Fellow engineers,

For various reasons I picked extruded aluminium enclosure for my current audio related project. All exposed metal connector chassis are connected to earth, which then goes to ground trough ceramic cap (100pF 10% 2kV 1206) for ESD protection.


Chassis ESD protection USB chassis


PCB render

My gut feeling says there might be artifacts (like spikes) and noise if a consumer touches the enclosure, which will result in audio distortion. How can I make sure my audio ground is totally protected against this scenario?

Note: I do not have a separate audio ground. All I did - carefully splitted ground plane to divide analog and digital parts, no components in between, directly connected to each other close to the LDO.

  • \$\begingroup\$ Provide full details of what this means: All of the exposed metal connector grounds are connected to earth, which then goes to ground trough ceramic cap. Also provide a schematic. Also what do you mean by artefacts? \$\endgroup\$
    – Andy aka
    Jan 14, 2020 at 11:53
  • \$\begingroup\$ @Andyaka, rephrased and added extra info. Thanks. \$\endgroup\$ Jan 14, 2020 at 11:57
  • \$\begingroup\$ electronics.stackexchange.com/questions/149643/… \$\endgroup\$
    – jDAQ
    Jan 14, 2020 at 12:24

1 Answer 1


How can I make sure my audio ground is totally protected against this scenario?

The short answer is "with difficulty".

For instance, a static discharge (ESD) onto the enclosure will create a current pulse through to ground but your chassis is connected to real ground via an earth wire that has inductance. Inductance can be generally approximated as 1 uH/metre and so a fast discharging current can produce an instantaneous surge at the chassis of hundreds of volts with respect to real ground.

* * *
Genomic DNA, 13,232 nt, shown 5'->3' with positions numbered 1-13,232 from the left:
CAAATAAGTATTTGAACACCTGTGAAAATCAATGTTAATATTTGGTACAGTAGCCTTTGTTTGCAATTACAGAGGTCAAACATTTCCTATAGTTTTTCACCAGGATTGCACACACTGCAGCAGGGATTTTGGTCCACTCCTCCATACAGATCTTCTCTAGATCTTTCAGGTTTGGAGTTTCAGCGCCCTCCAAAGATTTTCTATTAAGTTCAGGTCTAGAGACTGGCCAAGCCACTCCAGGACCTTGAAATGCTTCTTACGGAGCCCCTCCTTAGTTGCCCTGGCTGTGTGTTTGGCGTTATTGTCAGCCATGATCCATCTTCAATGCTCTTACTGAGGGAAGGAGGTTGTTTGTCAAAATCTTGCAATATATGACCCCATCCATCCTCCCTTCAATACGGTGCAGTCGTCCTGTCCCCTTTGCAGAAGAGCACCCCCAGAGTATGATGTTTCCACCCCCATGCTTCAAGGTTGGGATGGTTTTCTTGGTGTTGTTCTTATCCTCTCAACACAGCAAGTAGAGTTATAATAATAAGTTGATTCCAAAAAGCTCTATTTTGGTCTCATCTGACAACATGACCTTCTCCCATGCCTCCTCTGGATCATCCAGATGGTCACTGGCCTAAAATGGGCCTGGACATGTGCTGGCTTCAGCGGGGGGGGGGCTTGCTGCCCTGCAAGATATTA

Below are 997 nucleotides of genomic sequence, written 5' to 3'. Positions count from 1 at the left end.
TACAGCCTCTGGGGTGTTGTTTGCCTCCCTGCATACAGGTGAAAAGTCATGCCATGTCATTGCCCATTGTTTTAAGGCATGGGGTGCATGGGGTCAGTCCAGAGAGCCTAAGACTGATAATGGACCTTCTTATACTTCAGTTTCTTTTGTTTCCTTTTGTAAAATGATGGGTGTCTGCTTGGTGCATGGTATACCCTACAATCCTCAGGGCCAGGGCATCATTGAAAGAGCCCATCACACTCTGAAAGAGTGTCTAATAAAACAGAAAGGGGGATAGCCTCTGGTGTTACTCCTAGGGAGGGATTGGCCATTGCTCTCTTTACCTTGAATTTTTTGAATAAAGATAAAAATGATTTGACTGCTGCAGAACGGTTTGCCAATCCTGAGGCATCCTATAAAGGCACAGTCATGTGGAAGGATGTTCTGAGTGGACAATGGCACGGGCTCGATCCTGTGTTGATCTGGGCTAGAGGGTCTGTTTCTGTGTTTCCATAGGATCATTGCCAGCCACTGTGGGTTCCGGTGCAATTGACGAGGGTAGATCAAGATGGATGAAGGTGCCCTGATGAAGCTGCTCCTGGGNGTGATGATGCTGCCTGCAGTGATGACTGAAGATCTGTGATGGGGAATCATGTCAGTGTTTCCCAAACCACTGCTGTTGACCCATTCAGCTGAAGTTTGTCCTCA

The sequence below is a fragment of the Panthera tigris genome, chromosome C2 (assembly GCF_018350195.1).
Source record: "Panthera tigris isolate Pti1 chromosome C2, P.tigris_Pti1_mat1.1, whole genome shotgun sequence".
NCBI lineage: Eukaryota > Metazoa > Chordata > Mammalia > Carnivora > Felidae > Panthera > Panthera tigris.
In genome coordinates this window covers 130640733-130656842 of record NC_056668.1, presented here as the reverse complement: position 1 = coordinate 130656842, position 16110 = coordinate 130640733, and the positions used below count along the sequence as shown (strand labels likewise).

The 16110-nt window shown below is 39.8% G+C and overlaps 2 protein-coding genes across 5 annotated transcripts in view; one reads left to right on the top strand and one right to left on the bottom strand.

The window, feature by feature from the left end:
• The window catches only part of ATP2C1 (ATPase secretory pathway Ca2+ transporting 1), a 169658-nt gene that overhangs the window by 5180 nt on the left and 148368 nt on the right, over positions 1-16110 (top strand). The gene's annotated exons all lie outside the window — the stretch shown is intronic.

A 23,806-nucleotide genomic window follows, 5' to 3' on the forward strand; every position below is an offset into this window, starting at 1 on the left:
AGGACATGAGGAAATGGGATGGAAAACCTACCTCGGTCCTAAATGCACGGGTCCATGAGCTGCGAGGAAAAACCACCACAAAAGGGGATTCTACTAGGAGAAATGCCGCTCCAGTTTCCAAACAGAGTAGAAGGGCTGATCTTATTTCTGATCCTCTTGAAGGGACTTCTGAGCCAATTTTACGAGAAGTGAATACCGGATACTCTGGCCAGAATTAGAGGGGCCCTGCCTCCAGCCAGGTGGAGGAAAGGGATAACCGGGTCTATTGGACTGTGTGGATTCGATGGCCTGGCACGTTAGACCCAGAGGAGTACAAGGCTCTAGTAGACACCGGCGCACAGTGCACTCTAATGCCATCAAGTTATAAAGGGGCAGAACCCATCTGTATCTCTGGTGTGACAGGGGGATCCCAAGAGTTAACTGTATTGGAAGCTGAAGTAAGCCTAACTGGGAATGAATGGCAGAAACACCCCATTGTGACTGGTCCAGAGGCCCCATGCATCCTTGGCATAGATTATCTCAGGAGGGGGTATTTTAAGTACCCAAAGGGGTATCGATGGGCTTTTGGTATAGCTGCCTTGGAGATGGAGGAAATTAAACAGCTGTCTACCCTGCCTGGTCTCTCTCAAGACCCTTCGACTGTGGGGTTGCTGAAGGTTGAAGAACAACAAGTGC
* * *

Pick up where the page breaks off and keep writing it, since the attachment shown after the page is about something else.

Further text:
Now you might argue that your box provides equipotential protection to the electronics inside. Are you going to argue that?

Unfortunately, you have cable coming from the box and going somewhere else so, that hundred odd volt surge is going to try and pass currents down those cables via cable screen capacitance to real ground and, that current is also going to flow through your circuits.

But it could be worse than this if the far end of the cable screen is grounded (as often happens in audio). It's also made somewhat worse if the far end equipment's input circuit is "single-ended" and and hence is "unbalanced". This is why top audio gear always uses balanced circuits and cables.

So, the way to deal with this is to use balanced audio connectivity; in effect both conductors pass equal amounts of the surge current and, theoretically you have minimized the "audible" problem but, the current still flows through your circuits and this means you might need some form of protection like a TVS (or common mode chokes that will attempt to shut-down the path into the cables). Keeping the problem local is the key to not upsetting up-stream or down-stream circuits.

Not unheard of is lightning (as opposed to ESD) and this can raise local ground by several thousands of volts but how does other equipment survive? An example is ethernet - they use isolating magnetics on incoming and outgoing wires and some of these are rated to withstand up to 6 kV pules. The fact that balanced data systems are used is also more than just the icing on the cake.

A full schematic would be required to give more ideas.


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